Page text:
Response to Reply #1
10. You took the words right from my mouth
:D
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Newest Reality Donating Member (1000+ posts) Send PM | Profile | Ignore Thu Apr-07-11 09:30 PM
Response to Original message
2. Globalization
sucks big balls!

Our power, (their power, and the rest of power) is in re-localization. There is still time to bring it home.
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MichiganVote Donating Member (1000+ posts) Send PM | Profile | Ignore Thu Apr-07-11 09:31 PM
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3. I never did buy this whole amazing global education ruse. If it sounds too good to be true...
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DeSwiss Donating Member (1000+ posts) Send PM | Profile | Ignore Thu Apr-07-11 09:31 PM
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4. K&R n/t
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Horse with no Name Donating Member (1000+ posts) Send PM | Profile | Ignore Thu Apr-07-11 09:32 PM
Response to Original message
5. I REALLLY REALLLY REALLLY hate to say this
but I have worked with MANY nurses from India.

There is a definite comprehension problem...and many are very unsafe nurses. :(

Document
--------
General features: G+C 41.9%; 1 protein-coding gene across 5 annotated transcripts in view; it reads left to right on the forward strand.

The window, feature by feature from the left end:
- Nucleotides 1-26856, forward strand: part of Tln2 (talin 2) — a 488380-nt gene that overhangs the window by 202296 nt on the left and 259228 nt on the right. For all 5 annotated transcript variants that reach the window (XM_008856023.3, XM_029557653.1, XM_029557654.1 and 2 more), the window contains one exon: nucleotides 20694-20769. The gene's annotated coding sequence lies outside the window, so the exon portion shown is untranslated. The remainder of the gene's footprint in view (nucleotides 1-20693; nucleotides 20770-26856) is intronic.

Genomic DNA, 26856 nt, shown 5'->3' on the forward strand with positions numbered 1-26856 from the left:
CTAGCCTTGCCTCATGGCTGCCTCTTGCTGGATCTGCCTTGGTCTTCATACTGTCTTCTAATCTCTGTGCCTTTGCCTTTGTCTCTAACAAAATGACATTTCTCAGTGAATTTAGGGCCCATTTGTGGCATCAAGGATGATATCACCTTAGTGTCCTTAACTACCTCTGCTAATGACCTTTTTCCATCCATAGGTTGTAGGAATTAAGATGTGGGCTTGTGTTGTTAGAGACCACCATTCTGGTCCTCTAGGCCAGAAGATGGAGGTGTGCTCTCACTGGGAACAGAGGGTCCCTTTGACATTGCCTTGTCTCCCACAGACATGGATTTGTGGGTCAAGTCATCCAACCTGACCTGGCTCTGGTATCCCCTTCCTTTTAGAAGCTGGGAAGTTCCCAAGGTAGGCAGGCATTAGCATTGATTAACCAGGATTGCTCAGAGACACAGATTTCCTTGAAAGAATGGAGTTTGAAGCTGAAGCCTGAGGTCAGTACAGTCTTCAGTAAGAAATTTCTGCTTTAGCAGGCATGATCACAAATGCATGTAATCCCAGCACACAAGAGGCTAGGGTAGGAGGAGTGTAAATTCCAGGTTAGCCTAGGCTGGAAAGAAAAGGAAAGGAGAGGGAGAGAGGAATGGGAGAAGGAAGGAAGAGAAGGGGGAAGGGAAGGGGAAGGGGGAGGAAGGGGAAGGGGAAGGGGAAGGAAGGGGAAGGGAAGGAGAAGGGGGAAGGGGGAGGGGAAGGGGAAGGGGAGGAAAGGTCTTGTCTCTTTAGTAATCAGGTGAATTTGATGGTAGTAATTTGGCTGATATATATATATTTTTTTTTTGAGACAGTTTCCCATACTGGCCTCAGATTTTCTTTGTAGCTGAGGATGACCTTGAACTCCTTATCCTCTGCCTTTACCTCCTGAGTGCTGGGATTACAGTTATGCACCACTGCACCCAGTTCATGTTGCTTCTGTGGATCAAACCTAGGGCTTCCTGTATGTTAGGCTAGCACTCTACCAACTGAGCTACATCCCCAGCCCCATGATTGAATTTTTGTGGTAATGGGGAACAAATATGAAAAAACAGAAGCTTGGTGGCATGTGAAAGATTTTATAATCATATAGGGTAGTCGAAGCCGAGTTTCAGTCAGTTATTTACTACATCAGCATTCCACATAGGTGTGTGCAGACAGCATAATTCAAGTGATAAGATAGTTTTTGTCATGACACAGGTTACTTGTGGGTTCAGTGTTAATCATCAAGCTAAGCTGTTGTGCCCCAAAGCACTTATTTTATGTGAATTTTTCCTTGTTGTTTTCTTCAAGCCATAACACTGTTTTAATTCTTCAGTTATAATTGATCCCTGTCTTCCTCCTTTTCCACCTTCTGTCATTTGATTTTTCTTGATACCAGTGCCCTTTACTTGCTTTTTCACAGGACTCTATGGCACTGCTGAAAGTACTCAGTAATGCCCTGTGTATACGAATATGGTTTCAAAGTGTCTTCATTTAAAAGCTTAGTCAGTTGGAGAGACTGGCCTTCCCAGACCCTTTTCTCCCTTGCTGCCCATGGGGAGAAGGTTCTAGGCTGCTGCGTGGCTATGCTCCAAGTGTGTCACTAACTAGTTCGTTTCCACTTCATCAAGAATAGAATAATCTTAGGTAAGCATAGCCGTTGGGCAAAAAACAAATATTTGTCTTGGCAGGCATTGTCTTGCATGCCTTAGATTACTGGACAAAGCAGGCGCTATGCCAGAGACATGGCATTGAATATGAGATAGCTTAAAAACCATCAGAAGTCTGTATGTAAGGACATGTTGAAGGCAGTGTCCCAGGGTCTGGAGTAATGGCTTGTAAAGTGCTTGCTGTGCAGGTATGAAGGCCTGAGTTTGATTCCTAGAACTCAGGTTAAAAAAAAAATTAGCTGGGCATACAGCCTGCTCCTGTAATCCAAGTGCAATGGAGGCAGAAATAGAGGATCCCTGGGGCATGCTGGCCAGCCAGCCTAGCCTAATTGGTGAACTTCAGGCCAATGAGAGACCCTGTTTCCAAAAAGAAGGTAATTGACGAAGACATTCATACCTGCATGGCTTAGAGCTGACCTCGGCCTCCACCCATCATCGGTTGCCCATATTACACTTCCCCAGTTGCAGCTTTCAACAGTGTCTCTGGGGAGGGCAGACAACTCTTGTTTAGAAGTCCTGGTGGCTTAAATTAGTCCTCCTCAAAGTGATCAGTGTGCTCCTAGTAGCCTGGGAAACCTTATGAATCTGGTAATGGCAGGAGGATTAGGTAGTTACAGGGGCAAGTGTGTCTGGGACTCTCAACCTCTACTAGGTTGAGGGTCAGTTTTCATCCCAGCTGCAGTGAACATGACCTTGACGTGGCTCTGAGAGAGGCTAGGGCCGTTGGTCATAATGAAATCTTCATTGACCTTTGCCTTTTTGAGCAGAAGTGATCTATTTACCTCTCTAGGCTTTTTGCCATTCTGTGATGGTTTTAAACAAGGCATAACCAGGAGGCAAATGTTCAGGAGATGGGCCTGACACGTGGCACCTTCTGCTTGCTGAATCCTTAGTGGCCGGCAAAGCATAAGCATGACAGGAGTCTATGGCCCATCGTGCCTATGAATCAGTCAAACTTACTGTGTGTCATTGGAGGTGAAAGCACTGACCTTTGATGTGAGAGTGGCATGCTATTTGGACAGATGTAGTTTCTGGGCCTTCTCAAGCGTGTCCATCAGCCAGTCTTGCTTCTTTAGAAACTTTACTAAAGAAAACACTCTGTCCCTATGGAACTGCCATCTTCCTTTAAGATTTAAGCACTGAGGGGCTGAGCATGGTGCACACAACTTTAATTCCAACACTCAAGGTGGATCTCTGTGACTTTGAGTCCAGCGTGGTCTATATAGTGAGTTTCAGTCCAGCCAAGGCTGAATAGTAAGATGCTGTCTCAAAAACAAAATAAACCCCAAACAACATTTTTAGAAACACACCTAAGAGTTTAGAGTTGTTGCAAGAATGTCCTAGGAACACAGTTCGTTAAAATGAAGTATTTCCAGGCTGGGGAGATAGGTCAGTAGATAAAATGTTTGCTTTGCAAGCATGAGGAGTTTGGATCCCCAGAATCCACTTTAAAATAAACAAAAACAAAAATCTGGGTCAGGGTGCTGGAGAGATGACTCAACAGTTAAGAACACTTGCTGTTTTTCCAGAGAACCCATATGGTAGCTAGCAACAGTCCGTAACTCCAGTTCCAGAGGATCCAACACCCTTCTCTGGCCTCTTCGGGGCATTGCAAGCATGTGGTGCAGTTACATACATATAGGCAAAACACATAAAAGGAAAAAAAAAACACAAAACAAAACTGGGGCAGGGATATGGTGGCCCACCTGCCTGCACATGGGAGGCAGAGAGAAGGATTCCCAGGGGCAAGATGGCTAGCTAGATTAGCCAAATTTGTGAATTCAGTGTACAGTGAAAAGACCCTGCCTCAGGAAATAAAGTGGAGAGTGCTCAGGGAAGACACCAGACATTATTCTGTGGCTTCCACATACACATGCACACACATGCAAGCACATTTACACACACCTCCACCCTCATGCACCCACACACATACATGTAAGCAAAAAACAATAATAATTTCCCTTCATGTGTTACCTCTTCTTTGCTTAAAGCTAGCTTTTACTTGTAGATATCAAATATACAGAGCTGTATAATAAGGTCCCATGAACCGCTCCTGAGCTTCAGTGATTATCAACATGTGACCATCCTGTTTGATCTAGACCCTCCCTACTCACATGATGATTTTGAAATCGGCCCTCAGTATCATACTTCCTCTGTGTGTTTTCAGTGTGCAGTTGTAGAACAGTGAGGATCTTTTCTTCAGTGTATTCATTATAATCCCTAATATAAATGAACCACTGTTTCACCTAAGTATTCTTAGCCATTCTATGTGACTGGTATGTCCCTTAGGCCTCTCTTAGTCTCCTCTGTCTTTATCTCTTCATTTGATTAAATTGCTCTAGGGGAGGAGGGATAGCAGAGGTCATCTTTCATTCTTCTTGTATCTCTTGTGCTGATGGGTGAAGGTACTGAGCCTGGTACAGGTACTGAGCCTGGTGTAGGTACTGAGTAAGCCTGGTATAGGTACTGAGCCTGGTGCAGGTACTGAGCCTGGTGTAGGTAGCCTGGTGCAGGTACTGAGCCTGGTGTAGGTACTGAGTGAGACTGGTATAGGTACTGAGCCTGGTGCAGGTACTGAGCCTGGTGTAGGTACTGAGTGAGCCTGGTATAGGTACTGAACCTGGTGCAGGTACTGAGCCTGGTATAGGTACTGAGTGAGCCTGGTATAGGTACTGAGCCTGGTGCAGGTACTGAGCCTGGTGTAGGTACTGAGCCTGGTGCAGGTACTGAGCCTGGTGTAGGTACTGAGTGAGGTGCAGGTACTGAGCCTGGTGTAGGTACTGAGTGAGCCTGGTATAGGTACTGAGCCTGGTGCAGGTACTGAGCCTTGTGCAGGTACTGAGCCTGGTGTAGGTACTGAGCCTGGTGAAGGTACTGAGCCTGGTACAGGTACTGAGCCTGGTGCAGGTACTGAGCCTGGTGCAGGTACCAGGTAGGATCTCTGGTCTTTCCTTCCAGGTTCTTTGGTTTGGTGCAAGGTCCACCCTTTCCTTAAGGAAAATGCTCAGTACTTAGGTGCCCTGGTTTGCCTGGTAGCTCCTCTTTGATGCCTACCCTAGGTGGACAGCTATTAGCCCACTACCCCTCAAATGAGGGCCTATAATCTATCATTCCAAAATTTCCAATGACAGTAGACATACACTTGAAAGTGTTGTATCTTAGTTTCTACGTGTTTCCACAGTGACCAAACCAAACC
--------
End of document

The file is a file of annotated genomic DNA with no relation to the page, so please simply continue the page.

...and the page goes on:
There are some that are good--but in my personal experience, not so much.
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ljm2002 Donating Member (1000+ posts) Send PM | Profile | Ignore Thu Apr-07-11 10:24 PM
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6. It is frustrating to deal with people from another country...
...when you are trying to sort out a problem.

However, I am disturbed by the way people are so quick to say "Oh, those Indians are all sub-standard and uneducated compared to us." I've worked with many Indians in the software industry, and most of the ones I worked with were very high caliber; many of them had better English grammar than their US-born counterparts. Also many of them were superlative engineers, so I don't think we can pat ourselves on the back and assume that our education is always better.

I don't know: I also get frustrated. I certainly resent it when I make a support call and a young man with a thick Indian accent says "Hi, my name is David. How may I help you?" I don't blame the individuals, they are only trying to better their situation, as we all do. But the idiot management teams who make their workers lie like that are demeaning them while at the same time insulting us. And of course there is the jobs issue. It just makes no sense to farm some things out. Any job that is customer-facing, you would think it makes sense to have mostly native speakers doing that job. But the bean counters, as always, prevail and we end up with a system that frustrates everyone (but the companies think they are making more money).